defining digital history–evens

In this post I will use several readings to extract meaning for the burning question of this class–what IS digital history?

Daniel Cohen and Roy Rosenzweig in Digital History: A Guide to Gathering, Preserving, and Presenting the Past on the Web create one of the first works devoted to answering this question. In the introduction, they detail the ways in which the internet can be helpful for conducting history including its accessibility, manipulability, flexibility, and interactivity while also warning that hazards can include quality, objectivity, and issues with readability, to name a few. Given that this book was written in the mid-2000s, how many of these benefits and hazards remain? Any new additions for digital historians in 2021?

The first chapter is devoted towards exploring the genres and history of the “History Web”.” History of the web found its beginnings in the early 1990s, then the NetScape era of the mid-1990s solidified the presence of history on the web with the American Historical Association and Library of Congress websites taking the lead. Cohen and Rosenzweig then defined five main genres that a historical presence takes on the web: archives, exhibits, teaching, discussion, and organizational before advising that potential digital historians should think carefully about which of these genres their web presence would fit best. This brings some questions for those of us looking to become digital historians. Is your goal to have a massive outreach? Create an accessible archive? Design an interactive exhibit?

Though both men are cited frequently for their contributions in the digital history landscape, historian Sharon Leon challenges their description of the beginnings of the field. In “Returning Women to the History of Digital History”, Leon restores the contributions of women to the history of digital history while also uncovering the “conditions that have contributed to their erasure.” Using analysis of funding by the National Endowment for the Humanities, Leon documents that women were leading and participating in projects since the inception of the “history web.”

Leon also demonstrates that publishing practices for scholarly and cultural institutions often ignores those “who have produced extreme significant digital history”, leaving them “nameless.” Leon finishes by arguing that returning women to the historical record is not enough; the academy and the historical record itself must change to be more inclusive. How does Leon’s article and experience challenge some of the benefits of the digital creation for the historical field? How can we work to revise these inequities?

The last of these readings discussed how best to challenge the lack of inclusion and citation of digital history methods in the broader field of history. In an interview about the digital aspect of the humanities, Sharon Leon states that digital and “public history doesn’t look like what a traditional historian would consider to be a scholarly argument; it is a little bit more subtle and much more dialogic”, which can explain why the field of history has taken a while to warm up to the concept.

Similarly, a white paper published by the Roy Rosenzweig Center for History and New Media criticized the field of history for its silence on recognizing digital history, calling it a ” problematic practice in which historians regularly use digital versions of primary sources, but almost never cite those versions.” This paper provides several practical methods and suggestions for the field to recognize the role and importance of digital history to the academy.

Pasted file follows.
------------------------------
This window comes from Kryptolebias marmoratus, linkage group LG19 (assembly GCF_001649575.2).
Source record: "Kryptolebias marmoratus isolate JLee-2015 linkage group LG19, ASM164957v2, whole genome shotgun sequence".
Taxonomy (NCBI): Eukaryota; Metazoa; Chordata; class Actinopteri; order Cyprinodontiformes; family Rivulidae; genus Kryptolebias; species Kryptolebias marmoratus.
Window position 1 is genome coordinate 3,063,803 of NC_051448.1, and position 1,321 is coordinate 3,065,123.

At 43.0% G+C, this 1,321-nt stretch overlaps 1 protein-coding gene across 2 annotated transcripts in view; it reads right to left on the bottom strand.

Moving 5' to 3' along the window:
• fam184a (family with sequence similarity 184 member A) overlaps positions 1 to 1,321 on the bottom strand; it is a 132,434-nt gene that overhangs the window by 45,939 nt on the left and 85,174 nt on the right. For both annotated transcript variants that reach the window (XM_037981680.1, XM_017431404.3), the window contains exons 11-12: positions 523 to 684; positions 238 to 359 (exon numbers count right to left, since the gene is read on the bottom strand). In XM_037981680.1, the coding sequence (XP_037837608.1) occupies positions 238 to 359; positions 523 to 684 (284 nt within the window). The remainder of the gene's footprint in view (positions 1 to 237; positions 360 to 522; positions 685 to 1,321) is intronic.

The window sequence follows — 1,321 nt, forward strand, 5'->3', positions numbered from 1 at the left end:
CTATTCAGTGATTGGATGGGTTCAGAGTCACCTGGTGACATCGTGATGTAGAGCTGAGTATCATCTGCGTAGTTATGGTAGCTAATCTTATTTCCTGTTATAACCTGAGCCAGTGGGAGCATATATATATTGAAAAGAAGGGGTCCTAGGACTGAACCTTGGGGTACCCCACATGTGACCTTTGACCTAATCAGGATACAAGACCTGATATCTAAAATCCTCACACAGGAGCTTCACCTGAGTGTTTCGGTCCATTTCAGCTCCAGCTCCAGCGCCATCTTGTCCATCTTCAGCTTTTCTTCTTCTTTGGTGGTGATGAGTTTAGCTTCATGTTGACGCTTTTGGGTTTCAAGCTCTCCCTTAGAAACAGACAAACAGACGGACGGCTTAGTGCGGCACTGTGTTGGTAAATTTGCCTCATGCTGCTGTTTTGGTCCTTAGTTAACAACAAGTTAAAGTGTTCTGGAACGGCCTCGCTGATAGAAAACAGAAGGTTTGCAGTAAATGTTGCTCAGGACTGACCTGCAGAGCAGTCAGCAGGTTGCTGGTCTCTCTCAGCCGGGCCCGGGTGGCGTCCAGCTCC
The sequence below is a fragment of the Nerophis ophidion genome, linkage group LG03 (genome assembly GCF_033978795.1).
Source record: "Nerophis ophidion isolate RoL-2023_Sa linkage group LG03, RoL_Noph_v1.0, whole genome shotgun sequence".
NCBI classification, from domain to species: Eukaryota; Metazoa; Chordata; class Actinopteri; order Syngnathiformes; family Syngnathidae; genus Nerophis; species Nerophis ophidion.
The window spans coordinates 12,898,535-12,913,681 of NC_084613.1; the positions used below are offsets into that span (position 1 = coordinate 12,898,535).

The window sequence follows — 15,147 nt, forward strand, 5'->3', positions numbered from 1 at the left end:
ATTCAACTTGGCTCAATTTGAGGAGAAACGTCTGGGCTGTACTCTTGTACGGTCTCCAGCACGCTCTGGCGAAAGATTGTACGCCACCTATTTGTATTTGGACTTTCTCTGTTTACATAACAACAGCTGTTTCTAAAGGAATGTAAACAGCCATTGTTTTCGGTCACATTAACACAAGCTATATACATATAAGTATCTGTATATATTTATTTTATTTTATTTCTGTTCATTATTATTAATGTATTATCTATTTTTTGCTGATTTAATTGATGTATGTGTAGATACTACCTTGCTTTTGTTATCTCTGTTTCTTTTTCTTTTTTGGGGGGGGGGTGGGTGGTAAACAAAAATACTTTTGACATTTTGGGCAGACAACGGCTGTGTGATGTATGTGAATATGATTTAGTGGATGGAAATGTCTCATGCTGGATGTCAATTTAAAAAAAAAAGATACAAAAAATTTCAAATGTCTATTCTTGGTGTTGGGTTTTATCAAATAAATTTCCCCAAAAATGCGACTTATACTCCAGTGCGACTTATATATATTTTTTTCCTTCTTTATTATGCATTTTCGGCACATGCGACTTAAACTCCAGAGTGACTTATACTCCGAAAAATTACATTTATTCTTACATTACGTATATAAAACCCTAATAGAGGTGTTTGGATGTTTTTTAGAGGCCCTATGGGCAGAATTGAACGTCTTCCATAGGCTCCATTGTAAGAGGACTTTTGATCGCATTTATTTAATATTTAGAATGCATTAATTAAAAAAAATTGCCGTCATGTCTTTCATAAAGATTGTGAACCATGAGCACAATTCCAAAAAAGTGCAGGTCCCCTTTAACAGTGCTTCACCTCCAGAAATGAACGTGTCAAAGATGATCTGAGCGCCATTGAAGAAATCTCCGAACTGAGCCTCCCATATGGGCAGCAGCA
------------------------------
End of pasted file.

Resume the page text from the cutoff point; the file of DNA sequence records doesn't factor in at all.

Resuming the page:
In conclusion, digital history is many things and often defies categorization. It is the presence of the historical scholars and fans alike on the internet, the establishment of accessible archives and databases, and the continuation of inequities of the profession on a new platform. The power and potential of digital history is clear for all to see, though it comes with its own flaws and dangers. How best would you define digital history and argue its importance? Which components stand out the most to you?

Getting to know Josh Reynolds

Hi everyone, my name is Josh (not to be confused with this Josh Reynolds or this one) and I am a first year student in the Public History M.A. program at American University. I am a navy brat so I from all over but I have called Houston and Dallas, Texas home the longest. I am a graduate of the University of North Texas, where I studied history with a focus on on oral history, African American history, and U.S. military history. I wrote an undergraduate thesis that documented a WWII veteran’s experience during the war. I have worked in the Texas Legislature, for a criminal defense law firm, and for a property management company in a government relations role. Now, I want to switch over into the world of my true passion: history and museums. My current research interests revolve around African American history post-Reconstruction, U.S. political history, specifically the rise of populist and socialist movements, the history of gender, and the history of government interaction/participation in society.

Here is me!

My interest in public history–and now digital history–stems from my desire to bring history alive for people. I love the interactive and participatory facets that these two fields bring to the profession. My goal for my degree is to become a historian in an interpretive or educational role at a federal agency/museum before eventually getting into the teaching profession. In the meantime, in this class I hope to learn a) how to become more digitally literate, b) the ways that technology can enhance the production, preservation, and interpretation of history, and c) the innovative ways to make history more accessible to everyday people.

Please enjoy this picture of me and my dog, Siena. She will most likely make an appearance at some point in the semester.